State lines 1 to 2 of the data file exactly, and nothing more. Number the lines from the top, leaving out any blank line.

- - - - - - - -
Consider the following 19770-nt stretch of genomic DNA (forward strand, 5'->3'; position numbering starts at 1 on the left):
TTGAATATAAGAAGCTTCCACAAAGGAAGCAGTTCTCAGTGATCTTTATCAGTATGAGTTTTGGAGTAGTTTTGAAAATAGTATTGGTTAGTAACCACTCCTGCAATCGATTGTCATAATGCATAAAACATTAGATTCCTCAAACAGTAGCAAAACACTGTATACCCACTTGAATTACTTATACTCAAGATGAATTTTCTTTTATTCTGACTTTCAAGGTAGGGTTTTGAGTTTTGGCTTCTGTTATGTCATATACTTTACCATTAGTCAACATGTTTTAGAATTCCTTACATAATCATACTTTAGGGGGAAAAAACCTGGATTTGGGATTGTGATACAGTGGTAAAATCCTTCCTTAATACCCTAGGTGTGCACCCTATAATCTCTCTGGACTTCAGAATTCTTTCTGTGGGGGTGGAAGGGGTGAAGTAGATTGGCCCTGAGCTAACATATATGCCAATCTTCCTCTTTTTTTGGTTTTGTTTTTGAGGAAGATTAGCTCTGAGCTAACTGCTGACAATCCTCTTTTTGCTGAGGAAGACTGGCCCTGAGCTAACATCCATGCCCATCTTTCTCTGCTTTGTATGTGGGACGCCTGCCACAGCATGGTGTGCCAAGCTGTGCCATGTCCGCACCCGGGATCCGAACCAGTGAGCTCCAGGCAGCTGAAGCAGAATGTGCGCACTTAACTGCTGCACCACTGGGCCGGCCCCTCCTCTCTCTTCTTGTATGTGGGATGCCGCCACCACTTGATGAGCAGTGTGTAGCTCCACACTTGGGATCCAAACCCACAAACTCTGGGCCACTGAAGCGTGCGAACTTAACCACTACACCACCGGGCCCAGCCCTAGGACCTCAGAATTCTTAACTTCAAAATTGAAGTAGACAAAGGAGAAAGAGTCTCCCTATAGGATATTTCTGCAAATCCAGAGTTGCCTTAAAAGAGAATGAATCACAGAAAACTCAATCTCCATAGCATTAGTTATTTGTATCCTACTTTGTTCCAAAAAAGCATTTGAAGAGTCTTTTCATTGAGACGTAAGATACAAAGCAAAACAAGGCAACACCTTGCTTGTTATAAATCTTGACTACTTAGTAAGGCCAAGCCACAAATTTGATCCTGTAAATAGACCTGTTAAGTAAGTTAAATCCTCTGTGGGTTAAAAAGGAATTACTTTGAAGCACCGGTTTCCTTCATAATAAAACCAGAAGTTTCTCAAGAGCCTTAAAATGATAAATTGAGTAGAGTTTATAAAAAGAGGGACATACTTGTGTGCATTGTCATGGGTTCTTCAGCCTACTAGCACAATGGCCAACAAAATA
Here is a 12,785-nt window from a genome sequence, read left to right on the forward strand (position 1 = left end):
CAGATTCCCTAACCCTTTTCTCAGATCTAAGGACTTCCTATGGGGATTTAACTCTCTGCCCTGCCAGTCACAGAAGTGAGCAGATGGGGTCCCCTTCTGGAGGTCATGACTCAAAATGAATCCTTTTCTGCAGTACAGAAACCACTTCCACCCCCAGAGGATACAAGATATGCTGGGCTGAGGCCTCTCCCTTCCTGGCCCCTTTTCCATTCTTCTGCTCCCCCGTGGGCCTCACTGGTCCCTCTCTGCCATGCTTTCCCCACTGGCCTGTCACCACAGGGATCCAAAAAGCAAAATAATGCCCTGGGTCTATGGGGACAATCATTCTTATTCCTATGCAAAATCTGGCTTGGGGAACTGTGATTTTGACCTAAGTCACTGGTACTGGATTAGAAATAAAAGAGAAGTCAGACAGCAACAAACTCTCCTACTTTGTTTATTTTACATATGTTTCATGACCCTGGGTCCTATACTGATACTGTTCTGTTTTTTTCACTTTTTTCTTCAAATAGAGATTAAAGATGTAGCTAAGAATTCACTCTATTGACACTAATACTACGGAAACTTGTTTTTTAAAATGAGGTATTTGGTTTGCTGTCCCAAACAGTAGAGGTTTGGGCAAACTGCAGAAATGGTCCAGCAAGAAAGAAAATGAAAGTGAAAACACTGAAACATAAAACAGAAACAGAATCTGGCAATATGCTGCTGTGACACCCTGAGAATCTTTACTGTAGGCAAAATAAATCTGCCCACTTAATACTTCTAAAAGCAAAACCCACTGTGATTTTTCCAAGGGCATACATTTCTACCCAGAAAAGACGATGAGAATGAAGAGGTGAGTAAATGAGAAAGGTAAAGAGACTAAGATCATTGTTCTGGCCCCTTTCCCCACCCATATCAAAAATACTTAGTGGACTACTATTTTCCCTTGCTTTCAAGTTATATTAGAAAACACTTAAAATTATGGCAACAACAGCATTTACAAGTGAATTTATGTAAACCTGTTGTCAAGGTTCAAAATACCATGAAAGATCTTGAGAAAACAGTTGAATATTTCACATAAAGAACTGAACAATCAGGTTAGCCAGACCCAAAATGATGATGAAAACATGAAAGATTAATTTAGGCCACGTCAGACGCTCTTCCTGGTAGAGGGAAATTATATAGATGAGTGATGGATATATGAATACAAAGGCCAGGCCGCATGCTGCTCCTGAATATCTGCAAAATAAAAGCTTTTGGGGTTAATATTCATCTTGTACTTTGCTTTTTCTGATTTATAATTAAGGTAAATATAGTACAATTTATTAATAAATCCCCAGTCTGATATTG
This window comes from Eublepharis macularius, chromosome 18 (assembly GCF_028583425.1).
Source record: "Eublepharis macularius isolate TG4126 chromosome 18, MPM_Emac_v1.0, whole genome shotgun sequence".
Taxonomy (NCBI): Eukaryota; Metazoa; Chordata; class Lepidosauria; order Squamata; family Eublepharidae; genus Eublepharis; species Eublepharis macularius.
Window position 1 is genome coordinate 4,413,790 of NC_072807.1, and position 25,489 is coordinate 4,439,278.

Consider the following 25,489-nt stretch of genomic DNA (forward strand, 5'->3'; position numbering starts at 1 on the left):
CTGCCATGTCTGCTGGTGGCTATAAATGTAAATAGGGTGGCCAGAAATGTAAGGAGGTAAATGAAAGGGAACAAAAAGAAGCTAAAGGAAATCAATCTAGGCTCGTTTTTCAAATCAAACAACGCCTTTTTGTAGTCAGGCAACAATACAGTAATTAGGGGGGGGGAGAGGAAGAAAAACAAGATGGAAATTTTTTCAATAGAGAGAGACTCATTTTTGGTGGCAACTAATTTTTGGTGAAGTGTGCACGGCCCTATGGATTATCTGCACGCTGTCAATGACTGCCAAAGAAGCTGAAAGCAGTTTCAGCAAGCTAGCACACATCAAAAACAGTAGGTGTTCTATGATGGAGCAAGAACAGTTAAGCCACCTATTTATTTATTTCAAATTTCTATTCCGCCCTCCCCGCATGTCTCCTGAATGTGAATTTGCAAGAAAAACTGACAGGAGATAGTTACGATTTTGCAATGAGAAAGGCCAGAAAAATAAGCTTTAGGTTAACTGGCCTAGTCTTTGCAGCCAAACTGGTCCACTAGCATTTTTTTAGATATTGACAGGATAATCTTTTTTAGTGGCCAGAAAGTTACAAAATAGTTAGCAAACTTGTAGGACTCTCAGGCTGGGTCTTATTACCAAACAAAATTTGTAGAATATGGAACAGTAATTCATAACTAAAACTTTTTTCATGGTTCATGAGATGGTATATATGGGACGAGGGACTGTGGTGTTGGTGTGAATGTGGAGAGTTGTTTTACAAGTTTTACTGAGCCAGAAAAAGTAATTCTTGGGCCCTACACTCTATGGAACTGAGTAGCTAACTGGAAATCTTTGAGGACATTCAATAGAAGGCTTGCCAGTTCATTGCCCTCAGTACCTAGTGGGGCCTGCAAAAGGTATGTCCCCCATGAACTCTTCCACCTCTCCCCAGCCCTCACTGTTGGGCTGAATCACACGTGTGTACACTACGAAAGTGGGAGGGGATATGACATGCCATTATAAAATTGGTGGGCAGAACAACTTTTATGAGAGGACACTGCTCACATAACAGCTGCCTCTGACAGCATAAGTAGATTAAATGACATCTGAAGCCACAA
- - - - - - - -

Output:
Consider the following 19770-nt stretch of genomic DNA (forward strand, 5'->3'; position numbering starts at 1 on the left):
TTGAATATAAGAAGCTTCCACAAAGGAAGCAGTTCTCAGTGATCTTTATCAGTATGAGTTTTGGAGTAGTTTTGAAAATAGTATTGGTTAGTAACCACTCCTGCAATCGATTGTCATAATGCATAAAACATTAGATTCCTCAAACAGTAGCAAAACACTGTATACCCACTTGAATTACTTATACTCAAGATGAATTTTCTTTTATTCTGACTTTCAAGGTAGGGTTTTGAGTTTTGGCTTCTGTTATGTCATATACTTTACCATTAGTCAACATGTTTTAGAATTCCTTACATAATCATACTTTAGGGGGAAAAAACCTGGATTTGGGATTGTGATACAGTGGTAAAATCCTTCCTTAATACCCTAGGTGTGCACCCTATAATCTCTCTGGACTTCAGAATTCTTTCTGTGGGGGTGGAAGGGGTGAAGTAGATTGGCCCTGAGCTAACATATATGCCAATCTTCCTCTTTTTTTGGTTTTGTTTTTGAGGAAGATTAGCTCTGAGCTAACTGCTGACAATCCTCTTTTTGCTGAGGAAGACTGGCCCTGAGCTAACATCCATGCCCATCTTTCTCTGCTTTGTATGTGGGACGCCTGCCACAGCATGGTGTGCCAAGCTGTGCCATGTCCGCACCCGGGATCCGAACCAGTGAGCTCCAGGCAGCTGAAGCAGAATGTGCGCACTTAACTGCTGCACCACTGGGCCGGCCCCTCCTCTCTCTTCTTGTATGTGGGATGCCGCCACCACTTGATGAGCAGTGTGTAGCTCCACACTTGGGATCCAAACCCACAAACTCTGGGCCACTGAAGCGTGCGAACTTAACCACTACACCACCGGGCCCAGCCCTAGGACCTCAGAATTCTTAACTTCAAAATTGAAGTAGACAAAGGAGAAAGAGTCTCCCTATAGGATATTTCTGCAAATCCAGAGTTGCCTTAAAAGAGAATGAATCACAGAAAACTCAATCTCCATAGCATTAGTTATTTGTATCCTACTTTGTTCCAAAAAAGCATTTGAAGAGTCTTTTCATTGAGACGTAAGATACAAAGCAAAACAAGGCAACACCTTGCTTGTTATAAATCTTGACTACTTAGTAAGGCCAAGCCACAAATTTGATCCTGTAAATAGACCTGTTAAGTAAGTTAAATCCTCTGTGGGTTAAAAAGGAATTACTTTGAAGCACCGGTTTCCTTCATAATAAAACCAGAAGTTTCTCAAGAGCCTTAAAATGATAAATTGAGTAGAGTTTATAAAAAGAGGGACATACTTGTGTGCATTGTCATGGGTTCTTCAGCCTACTAGCACAATGGCCAACAAAATA